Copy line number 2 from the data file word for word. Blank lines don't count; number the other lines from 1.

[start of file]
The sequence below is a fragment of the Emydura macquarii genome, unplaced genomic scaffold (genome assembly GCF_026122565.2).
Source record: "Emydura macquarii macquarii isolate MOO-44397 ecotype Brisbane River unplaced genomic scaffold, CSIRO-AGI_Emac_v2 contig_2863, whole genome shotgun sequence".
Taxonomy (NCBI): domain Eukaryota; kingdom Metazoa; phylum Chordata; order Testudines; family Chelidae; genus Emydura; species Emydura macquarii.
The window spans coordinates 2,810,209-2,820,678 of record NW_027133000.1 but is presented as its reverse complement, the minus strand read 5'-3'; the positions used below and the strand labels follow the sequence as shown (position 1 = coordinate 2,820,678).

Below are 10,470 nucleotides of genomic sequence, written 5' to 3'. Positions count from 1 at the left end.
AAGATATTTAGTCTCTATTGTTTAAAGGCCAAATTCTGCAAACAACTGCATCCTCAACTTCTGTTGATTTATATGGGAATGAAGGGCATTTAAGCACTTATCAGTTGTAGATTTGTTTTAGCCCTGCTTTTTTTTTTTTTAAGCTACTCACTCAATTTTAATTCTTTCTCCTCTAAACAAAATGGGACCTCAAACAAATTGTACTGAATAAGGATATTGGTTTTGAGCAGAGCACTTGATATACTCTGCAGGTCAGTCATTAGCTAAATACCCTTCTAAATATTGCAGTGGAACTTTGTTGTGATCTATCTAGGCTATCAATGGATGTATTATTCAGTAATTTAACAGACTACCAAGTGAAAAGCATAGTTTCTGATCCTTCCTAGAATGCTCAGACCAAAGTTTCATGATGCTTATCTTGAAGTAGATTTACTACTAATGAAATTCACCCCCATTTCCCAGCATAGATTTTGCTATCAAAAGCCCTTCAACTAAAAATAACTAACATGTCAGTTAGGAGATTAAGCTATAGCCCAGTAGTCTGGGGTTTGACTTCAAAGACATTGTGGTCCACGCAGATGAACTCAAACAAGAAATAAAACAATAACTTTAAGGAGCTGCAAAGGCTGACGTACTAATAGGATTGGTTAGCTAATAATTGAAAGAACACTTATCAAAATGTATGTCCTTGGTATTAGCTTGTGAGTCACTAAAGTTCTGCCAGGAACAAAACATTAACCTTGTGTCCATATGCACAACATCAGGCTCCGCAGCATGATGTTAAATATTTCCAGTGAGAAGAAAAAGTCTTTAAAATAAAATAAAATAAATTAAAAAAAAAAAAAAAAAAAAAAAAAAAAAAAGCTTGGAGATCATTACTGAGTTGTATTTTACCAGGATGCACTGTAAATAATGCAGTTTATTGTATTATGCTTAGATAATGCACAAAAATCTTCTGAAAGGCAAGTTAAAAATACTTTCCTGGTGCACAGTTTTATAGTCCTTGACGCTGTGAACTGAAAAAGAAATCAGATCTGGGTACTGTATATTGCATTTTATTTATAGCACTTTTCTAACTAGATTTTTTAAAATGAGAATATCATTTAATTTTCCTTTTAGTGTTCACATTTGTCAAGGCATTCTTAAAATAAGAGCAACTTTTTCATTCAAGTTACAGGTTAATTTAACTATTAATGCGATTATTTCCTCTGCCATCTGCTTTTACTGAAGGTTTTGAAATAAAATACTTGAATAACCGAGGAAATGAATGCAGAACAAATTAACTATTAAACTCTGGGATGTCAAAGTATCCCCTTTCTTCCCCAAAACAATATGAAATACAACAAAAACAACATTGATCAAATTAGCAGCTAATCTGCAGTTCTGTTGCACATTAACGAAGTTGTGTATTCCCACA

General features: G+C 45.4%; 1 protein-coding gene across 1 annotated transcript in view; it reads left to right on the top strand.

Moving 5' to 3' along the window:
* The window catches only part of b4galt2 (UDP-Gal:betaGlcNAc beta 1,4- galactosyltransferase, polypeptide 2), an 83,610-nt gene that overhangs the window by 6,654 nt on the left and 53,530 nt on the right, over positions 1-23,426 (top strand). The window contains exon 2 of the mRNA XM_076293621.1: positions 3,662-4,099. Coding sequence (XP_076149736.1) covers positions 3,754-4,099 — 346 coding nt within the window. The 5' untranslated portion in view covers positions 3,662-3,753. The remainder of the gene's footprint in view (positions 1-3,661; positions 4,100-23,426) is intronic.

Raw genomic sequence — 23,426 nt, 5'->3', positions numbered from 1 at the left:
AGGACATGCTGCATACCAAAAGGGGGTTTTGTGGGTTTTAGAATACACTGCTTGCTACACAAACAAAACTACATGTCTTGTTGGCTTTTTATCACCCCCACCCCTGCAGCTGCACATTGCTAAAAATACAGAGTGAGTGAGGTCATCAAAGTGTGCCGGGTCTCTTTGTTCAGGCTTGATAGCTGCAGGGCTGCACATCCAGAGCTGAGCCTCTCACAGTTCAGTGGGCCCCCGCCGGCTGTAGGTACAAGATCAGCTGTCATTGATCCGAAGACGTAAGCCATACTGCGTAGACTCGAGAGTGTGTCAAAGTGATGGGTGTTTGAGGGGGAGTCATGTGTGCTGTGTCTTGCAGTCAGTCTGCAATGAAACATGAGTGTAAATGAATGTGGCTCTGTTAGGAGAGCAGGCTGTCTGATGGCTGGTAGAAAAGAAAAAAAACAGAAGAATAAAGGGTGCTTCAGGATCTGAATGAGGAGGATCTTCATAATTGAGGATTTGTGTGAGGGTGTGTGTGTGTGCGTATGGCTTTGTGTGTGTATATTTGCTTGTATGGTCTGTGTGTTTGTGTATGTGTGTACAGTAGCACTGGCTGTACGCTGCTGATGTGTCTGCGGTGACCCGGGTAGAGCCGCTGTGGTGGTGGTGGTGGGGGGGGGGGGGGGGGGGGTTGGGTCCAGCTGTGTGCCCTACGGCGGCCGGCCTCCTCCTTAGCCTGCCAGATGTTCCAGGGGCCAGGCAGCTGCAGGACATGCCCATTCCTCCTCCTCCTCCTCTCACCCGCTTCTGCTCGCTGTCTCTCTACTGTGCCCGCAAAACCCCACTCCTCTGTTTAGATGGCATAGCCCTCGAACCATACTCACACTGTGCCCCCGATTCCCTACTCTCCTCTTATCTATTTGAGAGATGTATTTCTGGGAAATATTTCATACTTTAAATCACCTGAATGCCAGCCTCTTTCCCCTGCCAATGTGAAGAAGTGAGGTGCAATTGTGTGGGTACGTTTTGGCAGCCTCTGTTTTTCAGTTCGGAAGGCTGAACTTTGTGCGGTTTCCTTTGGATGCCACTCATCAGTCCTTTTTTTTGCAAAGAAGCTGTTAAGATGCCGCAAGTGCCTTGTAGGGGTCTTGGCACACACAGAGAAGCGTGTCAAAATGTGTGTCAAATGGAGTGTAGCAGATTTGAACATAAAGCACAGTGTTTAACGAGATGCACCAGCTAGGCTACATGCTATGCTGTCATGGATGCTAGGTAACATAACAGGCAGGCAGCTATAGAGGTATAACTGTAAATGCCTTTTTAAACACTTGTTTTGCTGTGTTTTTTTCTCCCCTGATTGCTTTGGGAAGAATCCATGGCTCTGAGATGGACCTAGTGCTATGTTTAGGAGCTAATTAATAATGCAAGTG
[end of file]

Source record: "Emydura macquarii macquarii isolate MOO-44397 ecotype Brisbane River unplaced genomic scaffold, CSIRO-AGI_Emac_v2 contig_2863, whole genome shotgun sequence".